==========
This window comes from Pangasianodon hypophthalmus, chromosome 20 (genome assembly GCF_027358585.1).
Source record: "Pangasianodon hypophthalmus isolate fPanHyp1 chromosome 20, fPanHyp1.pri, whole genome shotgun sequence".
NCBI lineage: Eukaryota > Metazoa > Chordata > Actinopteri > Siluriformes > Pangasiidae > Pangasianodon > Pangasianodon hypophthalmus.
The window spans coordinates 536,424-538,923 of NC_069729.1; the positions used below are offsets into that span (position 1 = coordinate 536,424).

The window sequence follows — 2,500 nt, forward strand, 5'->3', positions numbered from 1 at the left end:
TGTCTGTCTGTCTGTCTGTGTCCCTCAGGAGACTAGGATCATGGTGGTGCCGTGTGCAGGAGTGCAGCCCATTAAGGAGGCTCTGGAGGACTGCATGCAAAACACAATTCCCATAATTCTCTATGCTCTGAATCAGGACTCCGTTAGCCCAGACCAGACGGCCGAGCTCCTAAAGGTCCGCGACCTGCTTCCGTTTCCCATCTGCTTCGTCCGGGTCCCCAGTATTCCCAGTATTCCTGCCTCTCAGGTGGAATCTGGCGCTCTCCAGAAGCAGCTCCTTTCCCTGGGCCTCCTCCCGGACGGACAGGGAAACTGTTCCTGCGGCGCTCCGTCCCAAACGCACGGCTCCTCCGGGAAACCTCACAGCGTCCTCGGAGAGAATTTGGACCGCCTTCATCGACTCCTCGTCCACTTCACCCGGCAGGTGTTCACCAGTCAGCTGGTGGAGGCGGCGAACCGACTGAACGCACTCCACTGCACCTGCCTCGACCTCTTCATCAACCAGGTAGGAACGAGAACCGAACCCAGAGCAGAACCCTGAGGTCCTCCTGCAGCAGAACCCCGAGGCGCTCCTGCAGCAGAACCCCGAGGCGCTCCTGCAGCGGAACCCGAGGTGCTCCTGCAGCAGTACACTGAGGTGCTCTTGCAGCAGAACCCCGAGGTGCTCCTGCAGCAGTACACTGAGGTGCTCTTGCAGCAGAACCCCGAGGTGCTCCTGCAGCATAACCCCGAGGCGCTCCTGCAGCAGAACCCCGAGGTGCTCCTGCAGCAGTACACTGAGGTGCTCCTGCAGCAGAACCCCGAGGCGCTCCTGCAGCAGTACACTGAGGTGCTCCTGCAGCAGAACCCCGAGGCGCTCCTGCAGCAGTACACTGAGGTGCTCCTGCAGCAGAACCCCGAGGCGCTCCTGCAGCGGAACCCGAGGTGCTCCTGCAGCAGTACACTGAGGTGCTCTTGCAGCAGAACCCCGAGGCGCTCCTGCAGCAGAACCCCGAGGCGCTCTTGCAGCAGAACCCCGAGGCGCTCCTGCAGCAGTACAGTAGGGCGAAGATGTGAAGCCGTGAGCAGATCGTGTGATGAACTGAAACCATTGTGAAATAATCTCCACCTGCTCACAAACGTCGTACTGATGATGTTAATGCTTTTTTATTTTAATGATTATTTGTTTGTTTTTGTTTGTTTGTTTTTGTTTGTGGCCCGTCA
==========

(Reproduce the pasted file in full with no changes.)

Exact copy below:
This window comes from Pangasianodon hypophthalmus, chromosome 20 (genome assembly GCF_027358585.1).
Source record: "Pangasianodon hypophthalmus isolate fPanHyp1 chromosome 20, fPanHyp1.pri, whole genome shotgun sequence".
NCBI lineage: Eukaryota > Metazoa > Chordata > Actinopteri > Siluriformes > Pangasiidae > Pangasianodon > Pangasianodon hypophthalmus.
The window spans coordinates 536,424-538,923 of NC_069729.1; the positions used below are offsets into that span (position 1 = coordinate 536,424).

The window sequence follows — 2,500 nt, forward strand, 5'->3', positions numbered from 1 at the left end:
TGTCTGTCTGTCTGTCTGTGTCCCTCAGGAGACTAGGATCATGGTGGTGCCGTGTGCAGGAGTGCAGCCCATTAAGGAGGCTCTGGAGGACTGCATGCAAAACACAATTCCCATAATTCTCTATGCTCTGAATCAGGACTCCGTTAGCCCAGACCAGACGGCCGAGCTCCTAAAGGTCCGCGACCTGCTTCCGTTTCCCATCTGCTTCGTCCGGGTCCCCAGTATTCCCAGTATTCCTGCCTCTCAGGTGGAATCTGGCGCTCTCCAGAAGCAGCTCCTTTCCCTGGGCCTCCTCCCGGACGGACAGGGAAACTGTTCCTGCGGCGCTCCGTCCCAAACGCACGGCTCCTCCGGGAAACCTCACAGCGTCCTCGGAGAGAATTTGGACCGCCTTCATCGACTCCTCGTCCACTTCACCCGGCAGGTGTTCACCAGTCAGCTGGTGGAGGCGGCGAACCGACTGAACGCACTCCACTGCACCTGCCTCGACCTCTTCATCAACCAGGTAGGAACGAGAACCGAACCCAGAGCAGAACCCTGAGGTCCTCCTGCAGCAGAACCCCGAGGCGCTCCTGCAGCAGAACCCCGAGGCGCTCCTGCAGCGGAACCCGAGGTGCTCCTGCAGCAGTACACTGAGGTGCTCTTGCAGCAGAACCCCGAGGTGCTCCTGCAGCAGTACACTGAGGTGCTCTTGCAGCAGAACCCCGAGGTGCTCCTGCAGCATAACCCCGAGGCGCTCCTGCAGCAGAACCCCGAGGTGCTCCTGCAGCAGTACACTGAGGTGCTCCTGCAGCAGAACCCCGAGGCGCTCCTGCAGCAGTACACTGAGGTGCTCCTGCAGCAGAACCCCGAGGCGCTCCTGCAGCAGTACACTGAGGTGCTCCTGCAGCAGAACCCCGAGGCGCTCCTGCAGCGGAACCCGAGGTGCTCCTGCAGCAGTACACTGAGGTGCTCTTGCAGCAGAACCCCGAGGCGCTCCTGCAGCAGAACCCCGAGGCGCTCTTGCAGCAGAACCCCGAGGCGCTCCTGCAGCAGTACAGTAGGGCGAAGATGTGAAGCCGTGAGCAGATCGTGTGATGAACTGAAACCATTGTGAAATAATCTCCACCTGCTCACAAACGTCGTACTGATGATGTTAATGCTTTTTTATTTTAATGATTATTTGTTTGTTTTTGTTTGTTTGTTTTTGTTTGTGGCCCGTCA